co-authored with Andrii Parkhomenko (University of South California)
Russia’s invasion of Ukraine has galvanized the free world. Governments across the globe have imposed sanctions on Russia and providing billions of dollars in aid to Ukrainians. Private companies and individuals have banded together to support Ukraine’s humanitarian needs. By some estimates, Ukraine has received almost $900 million in private donations.
But the humanitarian catastrophe in Ukraine is only worsening as the conflict drags on. As we enter the fourth month of the war, it’s important to take stock and plan for a long-term, resilient and effective approach to sustained aid. Together with fellow leading Ukrainian economists, we’ve compiled suggestions on how to maximize the impact of individual donations and be sure you’re giving wisely.
Plan for the long haul
The need remains acute for donations to improve the well-being of those who are suffering and help those who defend them. The initial flood of aid has gradually declined, as individuals worldwide feel war fatigue. But it’s important to remember that Russia’s attacks don’t pause when we switch off the news. Ukrainian cities are shelled continuously, while war crimes are committed by Russians daily.
There are many ways to ensure that the donations we make have a long-term impact. Spread the word to friends and colleagues. Set up recurring contributions to the causes you support, so organizations can plan ahead. Use fewer natural gas and oil products, to help reduce the worldwide demand for Russian energy. Check your elected officials’ track records and, if they seem more concerned with their own electoral success than with helping Ukrainians, call or write to express your views. Do something to take an active anti-aggression stance each day, however small: this is a marathon, not a sprint.
To maximize impact, donate smart
To make every dollar count, we must allocate donations as efficiently as possible. It’s tempting to donate to large organizations such as the International Committee of the Red Cross—this is a mistake. First, large organizations are less efficient. They have bureaucratic procurement processes and may lack understanding of urgent on-the-ground needs, unlike smaller local agencies that are nimbler. Second, contrary to the popular belief that large international organizations are more “trustworthy,” they are not immune to controversy. In Ukraine, the International Committee of the Red Cross is perceived with deep skepticism because of its questionable promise to open an office in the Russian city of Rostov, where Russia is taking deported Ukrainians.
Does this mean we should be disheartened? Absolutely not. Ukraine has many reputable organizations that are more efficient than international NGOs. For example, Ukrainian nonprofits such as Come Back Alive and the fund started by the Kyiv School of Economics have well-established logistics to send aid where it’s most needed inside Ukraine. Come Back Alive offers transparent accounting down to the level of individual items on their website and has even managed to deliver aid into the blockaded Mariupol, something that most other organizations have not been able to achieve.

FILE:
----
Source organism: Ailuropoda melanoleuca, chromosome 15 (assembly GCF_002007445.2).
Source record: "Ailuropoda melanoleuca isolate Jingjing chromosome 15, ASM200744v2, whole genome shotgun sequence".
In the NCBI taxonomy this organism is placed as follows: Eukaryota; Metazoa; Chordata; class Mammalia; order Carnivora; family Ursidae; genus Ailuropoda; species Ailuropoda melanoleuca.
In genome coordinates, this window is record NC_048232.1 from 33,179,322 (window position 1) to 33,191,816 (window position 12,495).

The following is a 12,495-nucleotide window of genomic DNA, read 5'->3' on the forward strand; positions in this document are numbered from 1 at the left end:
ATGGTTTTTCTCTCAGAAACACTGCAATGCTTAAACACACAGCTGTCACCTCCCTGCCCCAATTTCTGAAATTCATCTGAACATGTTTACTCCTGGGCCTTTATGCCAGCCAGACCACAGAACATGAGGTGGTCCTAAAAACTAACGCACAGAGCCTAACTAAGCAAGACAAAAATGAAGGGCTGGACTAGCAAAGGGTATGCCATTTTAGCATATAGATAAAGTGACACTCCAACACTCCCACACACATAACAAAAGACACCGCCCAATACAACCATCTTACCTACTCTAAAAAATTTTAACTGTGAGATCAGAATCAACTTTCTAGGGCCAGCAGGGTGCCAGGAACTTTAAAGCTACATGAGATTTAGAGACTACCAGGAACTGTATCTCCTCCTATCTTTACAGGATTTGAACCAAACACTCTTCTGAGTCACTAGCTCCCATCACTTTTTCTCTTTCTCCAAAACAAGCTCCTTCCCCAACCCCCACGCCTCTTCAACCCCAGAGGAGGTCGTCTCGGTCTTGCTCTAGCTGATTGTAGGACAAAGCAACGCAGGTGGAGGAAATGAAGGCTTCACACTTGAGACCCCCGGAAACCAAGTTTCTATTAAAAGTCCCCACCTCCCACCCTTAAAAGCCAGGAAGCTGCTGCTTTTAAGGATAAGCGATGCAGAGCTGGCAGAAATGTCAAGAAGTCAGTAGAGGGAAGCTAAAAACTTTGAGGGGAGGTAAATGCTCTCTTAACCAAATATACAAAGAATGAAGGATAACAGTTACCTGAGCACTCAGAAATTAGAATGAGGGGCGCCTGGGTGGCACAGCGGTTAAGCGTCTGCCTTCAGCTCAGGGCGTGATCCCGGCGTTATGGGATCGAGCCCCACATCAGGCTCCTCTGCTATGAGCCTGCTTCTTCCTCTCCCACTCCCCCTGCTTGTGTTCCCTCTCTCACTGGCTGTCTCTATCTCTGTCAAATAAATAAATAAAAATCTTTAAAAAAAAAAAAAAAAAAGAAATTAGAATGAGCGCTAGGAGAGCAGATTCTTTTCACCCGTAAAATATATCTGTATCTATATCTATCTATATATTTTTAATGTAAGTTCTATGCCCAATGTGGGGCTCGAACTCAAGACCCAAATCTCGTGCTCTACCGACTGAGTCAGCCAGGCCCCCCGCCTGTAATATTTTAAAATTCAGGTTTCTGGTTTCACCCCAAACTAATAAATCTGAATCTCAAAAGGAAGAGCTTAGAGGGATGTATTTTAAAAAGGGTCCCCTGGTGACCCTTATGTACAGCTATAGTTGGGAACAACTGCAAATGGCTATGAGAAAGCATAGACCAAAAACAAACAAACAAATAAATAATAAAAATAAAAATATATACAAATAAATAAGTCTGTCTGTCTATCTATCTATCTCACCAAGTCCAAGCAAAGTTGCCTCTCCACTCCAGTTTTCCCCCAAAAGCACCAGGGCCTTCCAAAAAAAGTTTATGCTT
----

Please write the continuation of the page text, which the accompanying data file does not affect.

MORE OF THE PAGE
Treat the cause, not the effect
Finally, we need to think hard about where we want to direct our help: to end the war or to treat its consequences. Most people supporting Ukraine are deeply anti-war. It can be tempting to translate that sentiment into a preference for offering purely humanitarian help. But this logic is flawed. While humanitarian aid is crucial, donations to military causes help solve the root cause of civilian suffering. Every Russian missile shot down by an anti-missile weapon means dozens fewer civilians needing humanitarian care, or worse—being beyond the reach of any care.
Of course, private citizens have limited ability to crowdfund Ukraine’s military. Purchasing lethal weapons is in the purview of governments. However, when Russia invaded, the National Bank of Ukraine opened a direct account for donations to the Ukrainian military. And for those hoping to take advantage of the tax-deductible status of nonprofit organizations, there is ample opportunity to help supply more protective equipment. A large portion of the Ukrainian Army is made up of the Territorial Defense Forces, who are all volunteers and often lack proper equipment and protection. With the help of donors, Come Back Alive and the Kyiv School of Economics procure not only humanitarian aid, but also necessary items for both the regular army and the Territorial Defense Forces: helmets, body armor, drones and optics. This kind of help can make a meaningful difference now—before there are millions more injured and displaced people who will need our donations for years to come.
Anastassia Fedyk is an assistant professor of finance at the University of California – Berkeley Haas School of Business. Andrii Parkhomenko is an assistant professor in the Department of Finance and Business Economics at the University of Southern California Marshall School of Business. Andrii is Ukrainian and Anastassia is Ukrainian-American. Both are members of Economists for Ukraine, a group working to end Russia’s invasion and rebuild Ukraine.
Note: the authors are not affiliated with any of the organizations mentioned in the article and do not derive any personal interest from their activities.